Leprosy

(Heb. tsara'ath, a "smiting," a "stroke," because the disease
was regarded as a direct providential infliction). This name is
from the Greek lepra, by which the Greek physicians designated
the disease from its scaliness. We have the description of the
disease, as well as the regulations connected with it, in Lev.
13; 14; Num. 12:10-15, etc. There were reckoned six different
circumstances under which it might develop itself, (1) without
any apparent cause (Lev. 13:2-8); (2) its reappearance (9-17);
(3) from an inflammation (18-28); (4) on the head or chin
(29-37); (5) in white polished spots (38, 39); (6) at the back
or in the front of the head (40-44).

Lepers were required to live outside the camp or city (Num.
5:1-4; 12:10-15, etc.). This disease was regarded as an awful
punishment from the Lord (2 Kings 5:7; 2 Chr. 26:20). (See
MIRIAM T0002562; GEHAZI T0001452; UZZIAH T0003760.)

This disease "begins with specks on the eyelids and on the
palms, gradually spreading over the body, bleaching the hair
white wherever they appear, crusting the affected parts with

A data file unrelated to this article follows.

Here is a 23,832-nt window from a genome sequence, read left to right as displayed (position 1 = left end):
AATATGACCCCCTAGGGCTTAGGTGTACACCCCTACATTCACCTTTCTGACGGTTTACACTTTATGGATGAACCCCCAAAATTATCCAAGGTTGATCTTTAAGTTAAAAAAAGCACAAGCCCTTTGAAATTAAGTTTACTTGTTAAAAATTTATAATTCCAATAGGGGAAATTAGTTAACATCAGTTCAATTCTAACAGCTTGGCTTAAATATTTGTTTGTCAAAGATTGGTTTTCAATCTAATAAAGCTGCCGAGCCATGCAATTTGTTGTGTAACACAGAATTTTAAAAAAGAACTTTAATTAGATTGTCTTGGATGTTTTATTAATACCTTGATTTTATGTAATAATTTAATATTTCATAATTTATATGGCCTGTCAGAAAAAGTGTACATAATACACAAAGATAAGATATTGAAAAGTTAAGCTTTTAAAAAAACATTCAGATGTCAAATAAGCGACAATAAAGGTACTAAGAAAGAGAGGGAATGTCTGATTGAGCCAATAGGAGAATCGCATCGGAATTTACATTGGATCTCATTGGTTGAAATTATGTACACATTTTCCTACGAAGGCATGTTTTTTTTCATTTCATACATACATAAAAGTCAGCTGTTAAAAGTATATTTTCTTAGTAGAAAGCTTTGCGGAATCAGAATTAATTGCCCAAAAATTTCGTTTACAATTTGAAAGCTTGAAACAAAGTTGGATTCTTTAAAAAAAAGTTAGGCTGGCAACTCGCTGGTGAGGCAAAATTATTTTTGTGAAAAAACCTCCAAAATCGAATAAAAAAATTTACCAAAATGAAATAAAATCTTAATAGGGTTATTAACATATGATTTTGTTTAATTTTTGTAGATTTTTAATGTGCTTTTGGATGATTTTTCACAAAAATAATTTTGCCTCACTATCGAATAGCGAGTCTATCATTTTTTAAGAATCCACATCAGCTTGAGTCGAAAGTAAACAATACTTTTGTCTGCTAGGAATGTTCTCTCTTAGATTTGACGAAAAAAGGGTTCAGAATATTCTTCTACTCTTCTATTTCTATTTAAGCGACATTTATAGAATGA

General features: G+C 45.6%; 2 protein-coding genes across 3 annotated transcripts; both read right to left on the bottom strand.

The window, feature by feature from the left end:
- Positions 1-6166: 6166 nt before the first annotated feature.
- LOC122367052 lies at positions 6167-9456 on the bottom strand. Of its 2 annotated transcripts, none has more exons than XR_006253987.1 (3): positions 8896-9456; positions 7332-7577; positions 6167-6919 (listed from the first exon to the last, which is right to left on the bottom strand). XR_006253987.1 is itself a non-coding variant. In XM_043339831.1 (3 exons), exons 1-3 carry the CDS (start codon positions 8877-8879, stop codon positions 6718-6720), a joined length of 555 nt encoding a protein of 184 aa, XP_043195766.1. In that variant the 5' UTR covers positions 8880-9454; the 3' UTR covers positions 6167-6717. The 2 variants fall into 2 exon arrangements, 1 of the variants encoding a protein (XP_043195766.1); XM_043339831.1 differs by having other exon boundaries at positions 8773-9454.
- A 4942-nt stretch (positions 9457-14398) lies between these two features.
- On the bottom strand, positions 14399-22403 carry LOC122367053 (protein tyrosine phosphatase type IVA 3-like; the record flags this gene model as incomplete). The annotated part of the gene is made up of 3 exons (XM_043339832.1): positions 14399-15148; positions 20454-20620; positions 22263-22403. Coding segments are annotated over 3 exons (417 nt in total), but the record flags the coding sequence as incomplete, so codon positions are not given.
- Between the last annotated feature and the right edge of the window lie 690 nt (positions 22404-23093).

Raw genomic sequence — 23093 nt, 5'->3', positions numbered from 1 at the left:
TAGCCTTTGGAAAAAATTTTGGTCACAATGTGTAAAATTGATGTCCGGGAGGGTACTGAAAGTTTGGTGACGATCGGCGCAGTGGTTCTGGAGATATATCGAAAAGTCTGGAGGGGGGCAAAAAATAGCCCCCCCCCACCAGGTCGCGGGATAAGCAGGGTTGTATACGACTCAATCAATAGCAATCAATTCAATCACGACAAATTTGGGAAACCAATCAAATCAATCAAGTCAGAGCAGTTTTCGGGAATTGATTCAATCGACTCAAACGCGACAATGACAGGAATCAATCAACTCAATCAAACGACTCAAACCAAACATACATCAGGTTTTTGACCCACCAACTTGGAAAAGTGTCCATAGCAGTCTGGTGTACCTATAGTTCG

white scales, and causing terrible sores and swellings. From the
skin the disease eats inward to the bones, rotting the whole
body piecemeal." "In Christ's day no leper could live in a
walled town, though he might in an open village. But wherever he
was he was required to have his outer garment rent as a sign of
deep grief, to go bareheaded, and to cover his beard with his
mantle, as if in lamentation at his own virtual death. He had
further to warn passers-by to keep away from him, by calling
out, 'Unclean! unclean!' nor could he speak to any one, or
receive or return a salutation, since in the East this involves
an embrace."

That the disease was not contagious is evident from the
regulations regarding it (Lev. 13:12, 13, 36; 2 Kings 5:1).
Leprosy was "the outward and visible sign of the innermost
spiritual corruption; a meet emblem in its small beginnings, its
gradual spread, its internal disfigurement, its dissolution
little by little of the whole body, of that which corrupts,
degrades, and defiles man's inner nature, and renders him unmeet
to enter the presence of a pure and holy God" (Maclear's
Handbook O.T). Our Lord cured lepers (Matt. 8:2, 3; Mark
1:40-42). This divine power so manifested illustrates his
gracious dealings with men in curing the leprosy of the soul,
the fatal taint of sin.